Health departments would benefit from piloting FFX studies to develop workflows and consider relevant ethics approvals and governance processes in ‘peace-time’ to ensure their utility in an emergency. This will provide a skill building opportunity for the workforce and may have the additional benefit of improving understanding of different diseases (e.g. piloting during an influenza season to understand seasonal dynamics).

Protocol development and piloting must also develop culturally appropriate methods for collecting data in key population groups such as First Nations peoples and those at greater risk of disease (e.g. pregnant women, people in overcrowded housing, culturally and linguistically diverse individuals), to improve equity and health outcomes in outbreaks [18, 19]. Embedding broader governance structures, including representation and leadership from key community and health leaders to guide FFX study adaptation and implementation in addition to pandemic planning is essential to achieve this objective [20,21,22].

Invest in national data infrastructure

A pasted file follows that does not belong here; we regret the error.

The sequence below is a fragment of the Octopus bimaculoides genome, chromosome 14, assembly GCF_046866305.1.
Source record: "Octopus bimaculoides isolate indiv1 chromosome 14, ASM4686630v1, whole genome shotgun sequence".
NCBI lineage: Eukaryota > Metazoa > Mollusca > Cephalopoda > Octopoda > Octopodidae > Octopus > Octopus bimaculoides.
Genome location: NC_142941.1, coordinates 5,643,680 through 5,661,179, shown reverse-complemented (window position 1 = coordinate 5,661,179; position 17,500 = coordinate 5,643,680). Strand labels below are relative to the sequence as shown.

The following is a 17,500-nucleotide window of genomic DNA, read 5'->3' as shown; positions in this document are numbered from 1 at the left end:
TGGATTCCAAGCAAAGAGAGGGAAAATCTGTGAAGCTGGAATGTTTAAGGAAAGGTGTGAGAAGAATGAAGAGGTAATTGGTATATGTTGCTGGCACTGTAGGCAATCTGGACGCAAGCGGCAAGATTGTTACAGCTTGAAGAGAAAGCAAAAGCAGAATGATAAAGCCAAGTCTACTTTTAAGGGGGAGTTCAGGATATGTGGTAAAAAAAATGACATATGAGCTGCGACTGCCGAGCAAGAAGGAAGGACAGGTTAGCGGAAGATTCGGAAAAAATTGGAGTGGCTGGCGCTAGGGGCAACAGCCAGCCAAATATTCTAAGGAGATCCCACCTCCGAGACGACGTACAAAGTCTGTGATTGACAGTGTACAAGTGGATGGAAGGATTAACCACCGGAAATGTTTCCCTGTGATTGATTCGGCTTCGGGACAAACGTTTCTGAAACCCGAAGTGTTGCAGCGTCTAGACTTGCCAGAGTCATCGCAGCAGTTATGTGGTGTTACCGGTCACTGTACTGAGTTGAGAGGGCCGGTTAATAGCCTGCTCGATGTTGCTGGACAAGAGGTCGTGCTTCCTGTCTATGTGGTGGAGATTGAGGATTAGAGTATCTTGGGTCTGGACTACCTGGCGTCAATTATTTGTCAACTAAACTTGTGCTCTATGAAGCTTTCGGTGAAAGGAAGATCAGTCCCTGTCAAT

The collection of high-quality epidemiological data for the FFX study (and other purposes) would be enhanced by the development of a national data system for operational emergency response and research. Australian health care is jointly run by local, state and territory, and federal governments. As a result, there are many differences across jurisdictions particularly in regard to how data are collected, policies regarding data sharing and use, as well as resources and capacity. A national system needs to be flexible to enable the rapid collection of various data types in different epidemiological contexts, but as a minimum, could require the contribution of a core standardised dataset from each participating jurisdiction. Alternatively, future preparedness planning would be further enhanced if there is exploration of how FFX studies and associated data fields can be better embedded within existing infrastructure and data systems at the state and national levels. Consideration of data management aspects for FFX studies in advance of an outbreak will help to improve timeliness of the study by facilitating rapid recruitment and associated data analysis and reporting.